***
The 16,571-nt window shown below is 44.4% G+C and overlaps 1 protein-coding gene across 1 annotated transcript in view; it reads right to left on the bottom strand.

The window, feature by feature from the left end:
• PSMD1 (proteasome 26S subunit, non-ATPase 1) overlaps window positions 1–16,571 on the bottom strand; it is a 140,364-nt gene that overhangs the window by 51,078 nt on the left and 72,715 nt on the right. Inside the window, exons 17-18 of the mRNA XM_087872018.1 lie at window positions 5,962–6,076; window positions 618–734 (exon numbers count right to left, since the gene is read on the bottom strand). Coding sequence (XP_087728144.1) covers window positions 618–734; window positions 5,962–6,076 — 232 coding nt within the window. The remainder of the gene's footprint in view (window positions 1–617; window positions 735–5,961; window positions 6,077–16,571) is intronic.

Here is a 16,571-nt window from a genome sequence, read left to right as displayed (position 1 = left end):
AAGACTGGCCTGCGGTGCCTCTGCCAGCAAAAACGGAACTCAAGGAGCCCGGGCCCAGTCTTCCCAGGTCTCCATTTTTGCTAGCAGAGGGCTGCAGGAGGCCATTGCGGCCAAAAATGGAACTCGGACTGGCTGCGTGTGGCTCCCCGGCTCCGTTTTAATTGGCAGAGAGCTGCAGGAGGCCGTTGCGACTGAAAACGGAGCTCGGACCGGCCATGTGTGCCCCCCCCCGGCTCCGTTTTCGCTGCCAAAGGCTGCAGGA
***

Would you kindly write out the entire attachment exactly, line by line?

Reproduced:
The 16,571-nt window shown below is 44.4% G+C and overlaps 1 protein-coding gene across 1 annotated transcript in view; it reads right to left on the bottom strand.

The window, feature by feature from the left end:
• PSMD1 (proteasome 26S subunit, non-ATPase 1) overlaps window positions 1–16,571 on the bottom strand; it is a 140,364-nt gene that overhangs the window by 51,078 nt on the left and 72,715 nt on the right. Inside the window, exons 17-18 of the mRNA XM_087872018.1 lie at window positions 5,962–6,076; window positions 618–734 (exon numbers count right to left, since the gene is read on the bottom strand). Coding sequence (XP_087728144.1) covers window positions 618–734; window positions 5,962–6,076 — 232 coding nt within the window. The remainder of the gene's footprint in view (window positions 1–617; window positions 735–5,961; window positions 6,077–16,571) is intronic.

Here is a 16,571-nt window from a genome sequence, read left to right as displayed (position 1 = left end):
AAGACTGGCCTGCGGTGCCTCTGCCAGCAAAAACGGAACTCAAGGAGCCCGGGCCCAGTCTTCCCAGGTCTCCATTTTTGCTAGCAGAGGGCTGCAGGAGGCCATTGCGGCCAAAAATGGAACTCGGACTGGCTGCGTGTGGCTCCCCGGCTCCGTTTTAATTGGCAGAGAGCTGCAGGAGGCCGTTGCGACTGAAAACGGAGCTCGGACCGGCCATGTGTGCCCCCCCCCGGCTCCGTTTTCGCTGCCAAAGGCTGCAGGA